Boreal Forest

The Boreal Forest © Greenpeace

Greenpeace is dedicated to the conservation of Canada’s largest ecosystem, the Boreal Forest. Our first priority is a healthy Boreal Forest which supports viable economies and communities. Representing more than half of Canada’s landmass, the Boreal Forest sustains countless plants and animals and plays a critical role in mitigating global climate change. The Boreal holds some of the highest quantities of terrestrial carbon in the world – an estimated 208 billion tones. It is also the source of life and culture for many Indigenous communities. Yet many areas of the Boreal Forest are under threat by destructive logging practices.

Greenpeace has identified five “Endangered Forest” areas that are amongst the most valuable intact wilderness left in Canada’s commercial forest. Unfortunately, companies like Resolute Forest Products are logging in some of these forests and destroying critical caribou habitat. Resolute is currently suing Greenpeace for $7 million to divert your attention from its destructive practices. But Greenpeace is standing up for the forest and won’t be silenced by this lawsuit.

Currently, only 8 per cent of Canada’s forest area is protected by legislation. A comprehensive network of protected areas is vital to conserve the Boreal Forest for future generations.

The forest can’t defend itself. Take action and #StandForForests now.

How Greenpeace works to save the Boreal Forest

  • Challenging the marketplace: We expose the destructive practices of logging companies that can and should operate in a sustainable and socially responsible manner. We also challenge forest products customers to show leadership in supporting conservation.
  • Engaging consumers: We mobilize and educate the public about companies, like Resolute Forest Products, that are destroying the forest. We provide consumers with information that will reduce the impact of their purchases on the forest.
  • Pressuring governments: We hold governments accountable to their promises to protect the forest and urge them to do more to support a green economy in the Boreal that supports healthy communities and workers.
  • Working with industry: We collaborate with leaders in the forestry sector to ensure the creation of long-term jobs and a healthy Boreal Forest that can sustain its wealth of environmental and social values for all Canadians.
  • Collaborating with First Nations and other Indigenous communities: We recognize First Nations as decision makers in their traditional territories and believe they must be lead participants in conservation and planning. They have the right to free, prior and informed consent for all developments affecting their traditional territories, as per the United Nations Declaration on the Rights of Indigenous Peoples, and as required by the Forest Stewardship Council’s (FSC) certification standards.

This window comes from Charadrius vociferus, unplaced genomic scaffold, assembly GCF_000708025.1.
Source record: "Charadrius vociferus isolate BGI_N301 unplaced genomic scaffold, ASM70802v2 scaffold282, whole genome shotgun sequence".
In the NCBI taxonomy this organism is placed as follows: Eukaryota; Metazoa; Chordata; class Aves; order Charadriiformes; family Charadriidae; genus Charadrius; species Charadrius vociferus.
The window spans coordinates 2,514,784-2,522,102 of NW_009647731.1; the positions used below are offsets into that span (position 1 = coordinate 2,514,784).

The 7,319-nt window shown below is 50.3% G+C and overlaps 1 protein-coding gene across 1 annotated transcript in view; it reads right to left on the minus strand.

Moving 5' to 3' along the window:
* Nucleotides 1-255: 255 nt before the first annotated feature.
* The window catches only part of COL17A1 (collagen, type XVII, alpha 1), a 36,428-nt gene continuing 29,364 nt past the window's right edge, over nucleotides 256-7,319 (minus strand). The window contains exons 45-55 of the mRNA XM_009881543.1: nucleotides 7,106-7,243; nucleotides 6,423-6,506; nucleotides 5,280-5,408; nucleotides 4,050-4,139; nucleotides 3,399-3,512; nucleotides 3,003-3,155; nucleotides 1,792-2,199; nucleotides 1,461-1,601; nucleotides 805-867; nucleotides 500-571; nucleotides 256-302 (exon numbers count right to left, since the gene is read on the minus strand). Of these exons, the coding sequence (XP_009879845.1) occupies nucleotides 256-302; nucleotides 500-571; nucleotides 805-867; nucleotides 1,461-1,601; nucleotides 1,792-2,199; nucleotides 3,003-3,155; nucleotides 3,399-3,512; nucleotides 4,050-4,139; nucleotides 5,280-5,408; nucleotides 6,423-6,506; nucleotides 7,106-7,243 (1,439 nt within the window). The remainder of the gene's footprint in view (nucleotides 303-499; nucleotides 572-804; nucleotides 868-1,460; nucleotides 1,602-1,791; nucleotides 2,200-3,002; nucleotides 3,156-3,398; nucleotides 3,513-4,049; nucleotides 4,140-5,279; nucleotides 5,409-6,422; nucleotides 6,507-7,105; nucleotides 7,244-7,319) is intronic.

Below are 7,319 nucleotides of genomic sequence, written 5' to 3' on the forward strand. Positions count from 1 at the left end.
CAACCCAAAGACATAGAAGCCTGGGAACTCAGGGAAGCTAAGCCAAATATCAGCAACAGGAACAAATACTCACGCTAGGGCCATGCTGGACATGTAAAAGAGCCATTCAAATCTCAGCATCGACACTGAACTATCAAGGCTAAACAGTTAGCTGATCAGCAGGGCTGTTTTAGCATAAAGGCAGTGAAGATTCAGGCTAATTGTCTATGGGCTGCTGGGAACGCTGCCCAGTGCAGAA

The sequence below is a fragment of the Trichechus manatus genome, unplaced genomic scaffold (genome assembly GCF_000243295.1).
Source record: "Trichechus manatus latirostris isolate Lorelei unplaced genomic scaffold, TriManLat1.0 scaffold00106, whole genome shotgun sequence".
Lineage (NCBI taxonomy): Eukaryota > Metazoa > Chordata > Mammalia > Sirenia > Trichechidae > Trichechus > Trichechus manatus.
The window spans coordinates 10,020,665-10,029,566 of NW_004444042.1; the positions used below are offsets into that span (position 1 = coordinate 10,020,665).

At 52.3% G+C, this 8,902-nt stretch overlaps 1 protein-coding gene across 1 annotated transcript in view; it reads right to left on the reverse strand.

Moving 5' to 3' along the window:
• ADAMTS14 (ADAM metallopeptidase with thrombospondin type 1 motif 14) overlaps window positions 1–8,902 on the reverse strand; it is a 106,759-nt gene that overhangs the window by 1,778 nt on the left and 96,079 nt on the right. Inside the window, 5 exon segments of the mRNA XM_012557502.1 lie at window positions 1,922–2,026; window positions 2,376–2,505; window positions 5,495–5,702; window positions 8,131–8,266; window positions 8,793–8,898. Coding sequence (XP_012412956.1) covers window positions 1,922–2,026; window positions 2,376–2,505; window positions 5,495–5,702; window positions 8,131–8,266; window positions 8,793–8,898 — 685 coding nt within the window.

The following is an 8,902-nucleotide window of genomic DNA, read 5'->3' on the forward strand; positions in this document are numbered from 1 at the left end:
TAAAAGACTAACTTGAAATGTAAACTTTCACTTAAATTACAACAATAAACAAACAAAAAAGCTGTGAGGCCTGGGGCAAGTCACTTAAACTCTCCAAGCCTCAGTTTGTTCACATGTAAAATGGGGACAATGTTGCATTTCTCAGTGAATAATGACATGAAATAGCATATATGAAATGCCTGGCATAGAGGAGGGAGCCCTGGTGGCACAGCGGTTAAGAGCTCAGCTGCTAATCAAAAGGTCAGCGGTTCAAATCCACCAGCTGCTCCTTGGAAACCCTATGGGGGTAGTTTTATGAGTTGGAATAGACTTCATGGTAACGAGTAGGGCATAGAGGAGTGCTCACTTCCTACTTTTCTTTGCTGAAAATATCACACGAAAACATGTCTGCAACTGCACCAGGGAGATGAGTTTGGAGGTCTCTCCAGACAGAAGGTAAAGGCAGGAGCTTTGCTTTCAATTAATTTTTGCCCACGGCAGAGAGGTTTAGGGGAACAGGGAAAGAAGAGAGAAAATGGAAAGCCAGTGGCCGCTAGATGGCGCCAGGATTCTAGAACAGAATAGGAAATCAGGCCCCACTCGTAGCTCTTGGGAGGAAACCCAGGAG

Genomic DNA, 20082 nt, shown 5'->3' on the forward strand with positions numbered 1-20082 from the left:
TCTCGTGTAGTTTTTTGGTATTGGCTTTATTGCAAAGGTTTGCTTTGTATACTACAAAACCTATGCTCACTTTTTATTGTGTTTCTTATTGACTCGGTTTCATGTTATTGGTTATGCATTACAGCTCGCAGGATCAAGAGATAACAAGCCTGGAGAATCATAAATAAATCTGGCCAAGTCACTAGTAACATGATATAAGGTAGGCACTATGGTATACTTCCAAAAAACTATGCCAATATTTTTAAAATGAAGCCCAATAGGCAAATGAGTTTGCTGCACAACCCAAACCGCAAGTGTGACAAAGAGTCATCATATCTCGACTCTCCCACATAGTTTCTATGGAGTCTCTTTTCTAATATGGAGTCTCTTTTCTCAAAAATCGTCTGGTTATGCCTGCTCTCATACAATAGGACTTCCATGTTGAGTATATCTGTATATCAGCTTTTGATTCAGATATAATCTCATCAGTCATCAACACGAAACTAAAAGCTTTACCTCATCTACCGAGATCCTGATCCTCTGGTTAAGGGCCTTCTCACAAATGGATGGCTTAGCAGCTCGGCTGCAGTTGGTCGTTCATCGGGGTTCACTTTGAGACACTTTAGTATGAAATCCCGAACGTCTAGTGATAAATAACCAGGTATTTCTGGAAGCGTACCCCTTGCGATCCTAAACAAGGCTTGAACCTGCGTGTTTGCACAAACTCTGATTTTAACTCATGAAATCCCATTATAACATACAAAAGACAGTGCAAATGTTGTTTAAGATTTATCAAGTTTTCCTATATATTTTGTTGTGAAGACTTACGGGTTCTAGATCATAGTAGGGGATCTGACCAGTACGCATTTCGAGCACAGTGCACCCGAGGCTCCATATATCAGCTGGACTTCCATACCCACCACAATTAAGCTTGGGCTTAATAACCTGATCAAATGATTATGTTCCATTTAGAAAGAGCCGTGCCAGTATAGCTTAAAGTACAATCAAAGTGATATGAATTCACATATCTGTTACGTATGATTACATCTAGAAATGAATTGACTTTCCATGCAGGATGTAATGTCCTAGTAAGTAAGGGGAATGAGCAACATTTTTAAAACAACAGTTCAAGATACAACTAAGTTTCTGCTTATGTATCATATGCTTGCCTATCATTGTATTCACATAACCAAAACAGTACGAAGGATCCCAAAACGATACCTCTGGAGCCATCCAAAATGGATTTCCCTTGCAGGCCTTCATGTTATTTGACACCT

The latest updates

 

It’s not our fault says Resolute.

Blog entry by Richard Brooks | December 15, 2013

It’s not our fault - Resolute avoids taking responsibility for losing FSC certification for 8 million hectares of forest Talk about avoiding responsibility. This week it was announced that Canada’s largest logging Resolute Forest...

FSC suspends three of Resolute's certificates

Blog entry by Grant Rosoman | December 12, 2013

The Forest Stewardship Council (FSC) was created in 1993 to allow companies and the public to identify products coming from responsibly managed forests. In order to protect the world’s last remaining intact forests, consumers and...

Groups urge swift passage of Ontario Bill 83

Blog entry by Shane Moffatt, Forest Campaigner | November 29, 2013

A range of environmental, civil liberties and social justice organisations today urged Ontario Attorney General John Gerretsen to ensure the passage of Bill 83: The Protection of Public Particiaption Act 2013 . The law is widely...

Remembering a 20 year commitment to the coastal rainforests

Blog entry by Oliver Salge | November 11, 2013

20 years ago this week,  Greenpeace activists, including the former executive director of Greenpeace Germany, Thilo Bode, were arrested on a bridge and locked up in jail. The reason for the arrest was that they were taking part in a...

Ontario must ban SLAPP suits to protect free speech

Blog entry by Peter Jacobsen, Toby Mendel, Shane Moffatt, Cara F | November 8, 2013

Published today on the Toronto Star . Ontario must ban SLAPP suits to protect free speech By:  Peter Jacobsen, Toby Mendel, Shane Moffatt, Cara Faith Zwibel  Freedom of expression and democracy are being undermined in...

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